ACLU/PubPat’s slanting of this case was further aided and abetted by the octogenarian district judge, Robert W. Sweet, who, in denying Myriad’s motion on “lack of standing,” as well as granting both ACLU/PubPat’s motion for summary judgment, and the USPTO’s motion for judgment on the pleadings of invalidity under Section 101, evidenced a fairly obvious politically motivated bias in favor of ACLU/PubPat and against Myriad. In the subsequent appeal to the Federal Circuit, the ACLU/PubPat even had the gall to file a motion to have then current Chief Judge of the Federal Circuit, Randal Rader, recuse himself on the alleged basis that Rader had “attended events at which the case was discussed,” “on one occasion” had “expressed his views on the correctness of the district court’s decision in this case” (rightly so in my view and others), and “on another occasion when the case was being discussed when he insinuated disagreement with Plaintiffs/Appellees’ view of the law.”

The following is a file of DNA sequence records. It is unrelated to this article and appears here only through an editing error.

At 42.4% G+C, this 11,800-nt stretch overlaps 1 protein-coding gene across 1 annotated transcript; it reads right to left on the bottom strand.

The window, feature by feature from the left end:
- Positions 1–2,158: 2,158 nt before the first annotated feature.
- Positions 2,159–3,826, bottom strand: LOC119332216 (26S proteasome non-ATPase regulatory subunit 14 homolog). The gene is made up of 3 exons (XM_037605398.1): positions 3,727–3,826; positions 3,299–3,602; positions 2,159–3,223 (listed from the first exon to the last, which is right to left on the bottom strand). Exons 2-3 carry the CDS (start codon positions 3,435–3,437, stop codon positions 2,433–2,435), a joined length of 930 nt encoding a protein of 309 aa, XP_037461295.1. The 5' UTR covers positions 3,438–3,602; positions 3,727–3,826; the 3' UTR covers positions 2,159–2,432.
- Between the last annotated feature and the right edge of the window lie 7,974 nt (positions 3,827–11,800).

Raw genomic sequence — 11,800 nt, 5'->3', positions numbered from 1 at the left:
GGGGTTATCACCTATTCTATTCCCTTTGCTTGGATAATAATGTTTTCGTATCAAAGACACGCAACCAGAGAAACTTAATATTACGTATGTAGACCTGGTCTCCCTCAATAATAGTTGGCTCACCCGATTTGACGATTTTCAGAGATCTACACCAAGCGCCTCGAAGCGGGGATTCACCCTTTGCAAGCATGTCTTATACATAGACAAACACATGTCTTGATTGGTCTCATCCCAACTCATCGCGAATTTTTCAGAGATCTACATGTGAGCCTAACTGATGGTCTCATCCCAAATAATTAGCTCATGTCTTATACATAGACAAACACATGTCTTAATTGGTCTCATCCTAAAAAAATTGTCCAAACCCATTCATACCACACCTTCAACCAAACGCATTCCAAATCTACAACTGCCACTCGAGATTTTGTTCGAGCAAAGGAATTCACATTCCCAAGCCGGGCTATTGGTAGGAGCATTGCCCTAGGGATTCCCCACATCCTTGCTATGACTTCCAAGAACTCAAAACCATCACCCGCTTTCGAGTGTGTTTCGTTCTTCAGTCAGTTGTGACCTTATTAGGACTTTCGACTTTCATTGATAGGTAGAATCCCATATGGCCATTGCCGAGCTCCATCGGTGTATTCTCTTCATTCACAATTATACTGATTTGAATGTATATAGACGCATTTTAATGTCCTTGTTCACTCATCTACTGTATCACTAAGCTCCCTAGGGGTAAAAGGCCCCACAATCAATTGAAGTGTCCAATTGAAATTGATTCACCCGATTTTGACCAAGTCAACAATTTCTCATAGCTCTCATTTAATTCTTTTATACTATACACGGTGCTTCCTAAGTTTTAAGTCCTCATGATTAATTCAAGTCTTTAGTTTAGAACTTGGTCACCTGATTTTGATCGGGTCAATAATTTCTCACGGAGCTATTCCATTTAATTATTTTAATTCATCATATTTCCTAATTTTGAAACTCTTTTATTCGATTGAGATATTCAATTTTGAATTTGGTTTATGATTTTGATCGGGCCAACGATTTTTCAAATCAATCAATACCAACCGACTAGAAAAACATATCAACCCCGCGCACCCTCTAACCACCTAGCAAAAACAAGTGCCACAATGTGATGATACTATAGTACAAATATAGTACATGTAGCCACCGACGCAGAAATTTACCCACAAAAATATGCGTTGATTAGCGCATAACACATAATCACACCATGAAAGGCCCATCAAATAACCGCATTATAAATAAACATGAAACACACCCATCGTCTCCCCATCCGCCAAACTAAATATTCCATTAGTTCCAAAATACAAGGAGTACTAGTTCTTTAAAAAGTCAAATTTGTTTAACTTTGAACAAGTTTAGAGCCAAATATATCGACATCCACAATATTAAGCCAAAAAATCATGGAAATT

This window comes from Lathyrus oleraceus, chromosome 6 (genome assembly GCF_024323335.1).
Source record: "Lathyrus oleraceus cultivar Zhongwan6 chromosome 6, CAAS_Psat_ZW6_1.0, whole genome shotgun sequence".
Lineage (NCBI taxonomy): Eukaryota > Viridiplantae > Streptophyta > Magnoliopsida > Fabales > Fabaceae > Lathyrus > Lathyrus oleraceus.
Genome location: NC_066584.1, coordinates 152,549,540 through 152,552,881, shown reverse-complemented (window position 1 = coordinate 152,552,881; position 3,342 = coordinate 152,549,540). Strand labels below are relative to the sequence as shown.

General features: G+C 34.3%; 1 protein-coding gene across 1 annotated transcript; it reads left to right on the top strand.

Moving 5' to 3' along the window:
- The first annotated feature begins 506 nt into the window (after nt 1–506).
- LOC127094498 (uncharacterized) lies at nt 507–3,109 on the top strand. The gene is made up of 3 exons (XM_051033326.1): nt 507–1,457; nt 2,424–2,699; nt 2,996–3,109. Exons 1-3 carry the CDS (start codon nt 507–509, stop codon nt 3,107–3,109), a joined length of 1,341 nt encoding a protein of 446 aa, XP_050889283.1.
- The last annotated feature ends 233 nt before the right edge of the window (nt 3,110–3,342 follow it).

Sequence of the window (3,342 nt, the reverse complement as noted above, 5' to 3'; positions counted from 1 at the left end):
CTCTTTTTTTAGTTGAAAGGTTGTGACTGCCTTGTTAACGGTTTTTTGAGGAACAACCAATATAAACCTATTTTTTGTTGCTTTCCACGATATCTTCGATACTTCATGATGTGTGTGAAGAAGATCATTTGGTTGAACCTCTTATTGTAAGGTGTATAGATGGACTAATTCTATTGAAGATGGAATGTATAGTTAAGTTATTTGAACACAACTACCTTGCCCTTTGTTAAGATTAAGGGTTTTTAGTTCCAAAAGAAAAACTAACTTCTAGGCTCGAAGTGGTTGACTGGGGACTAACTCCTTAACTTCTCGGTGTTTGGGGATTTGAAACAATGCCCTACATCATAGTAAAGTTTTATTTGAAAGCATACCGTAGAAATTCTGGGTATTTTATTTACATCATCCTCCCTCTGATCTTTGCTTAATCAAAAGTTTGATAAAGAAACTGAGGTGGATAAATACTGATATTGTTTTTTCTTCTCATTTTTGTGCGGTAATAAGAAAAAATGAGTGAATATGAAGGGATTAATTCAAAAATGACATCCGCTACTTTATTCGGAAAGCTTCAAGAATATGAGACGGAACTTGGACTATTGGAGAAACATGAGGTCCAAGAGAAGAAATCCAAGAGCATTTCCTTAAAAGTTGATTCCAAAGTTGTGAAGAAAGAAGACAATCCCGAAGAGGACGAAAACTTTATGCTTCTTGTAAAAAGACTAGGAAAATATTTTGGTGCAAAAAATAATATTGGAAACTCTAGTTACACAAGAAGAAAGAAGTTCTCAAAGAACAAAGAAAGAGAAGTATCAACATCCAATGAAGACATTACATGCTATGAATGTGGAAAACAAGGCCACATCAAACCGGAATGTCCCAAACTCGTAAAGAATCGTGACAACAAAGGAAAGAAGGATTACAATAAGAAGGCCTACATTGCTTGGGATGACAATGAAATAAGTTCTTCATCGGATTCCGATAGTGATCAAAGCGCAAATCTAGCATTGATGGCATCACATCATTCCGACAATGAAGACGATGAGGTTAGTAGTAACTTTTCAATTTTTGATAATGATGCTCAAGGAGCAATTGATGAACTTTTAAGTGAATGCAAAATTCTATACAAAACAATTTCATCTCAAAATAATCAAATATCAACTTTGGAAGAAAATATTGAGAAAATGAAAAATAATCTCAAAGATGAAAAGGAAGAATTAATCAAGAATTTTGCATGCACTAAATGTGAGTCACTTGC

The first Federal Circuit panel decision (opinion by Judge Lourie, concurred in part by Judge Moore, and concurred/dissented in part by Judge Bryson) reversed the grant of summary judgment of invalidity of Myriad’s claimed “isolated” DNA sequences under Section 101. On ACLU/PubPat’s petition for cert, SCOTUS granted the petition, vacated the Federal Circuit’s panel decision, and then remanded (commonly referred to as a “GVR” ruling) for reconsideration in view of SCOTUS’ decision in Mayo. But on remand, nothing substantively changed in the second Federal Circuit panel decision, other than Judge Lourie stating “what this appeal is not about.” See Guttag, AMP v. Myriad: What the Supreme Court Needs to Understand this Case Is Not About posted on IPWatchdog December 9, 2012, where I exposed the PR smokescreen of “politics, policy and philosophy” that the ACLU/PubPat used to manipulate the applicable “patent” and “standing” law, as well as to explain what SCOTUS needed to understand, to use Judge Lourie’s words, what this case “[wa]s not about”: (1) patenting human genes; (2) patenting “products of nature”; (3) preempting “laws of nature”; (4) hindering research on human genes; (5) the “informational content” of the claimed “isolated DNA sequences; and (6) the judiciary making “policy” decisions that the legislature has already made, explicitly or implicitly.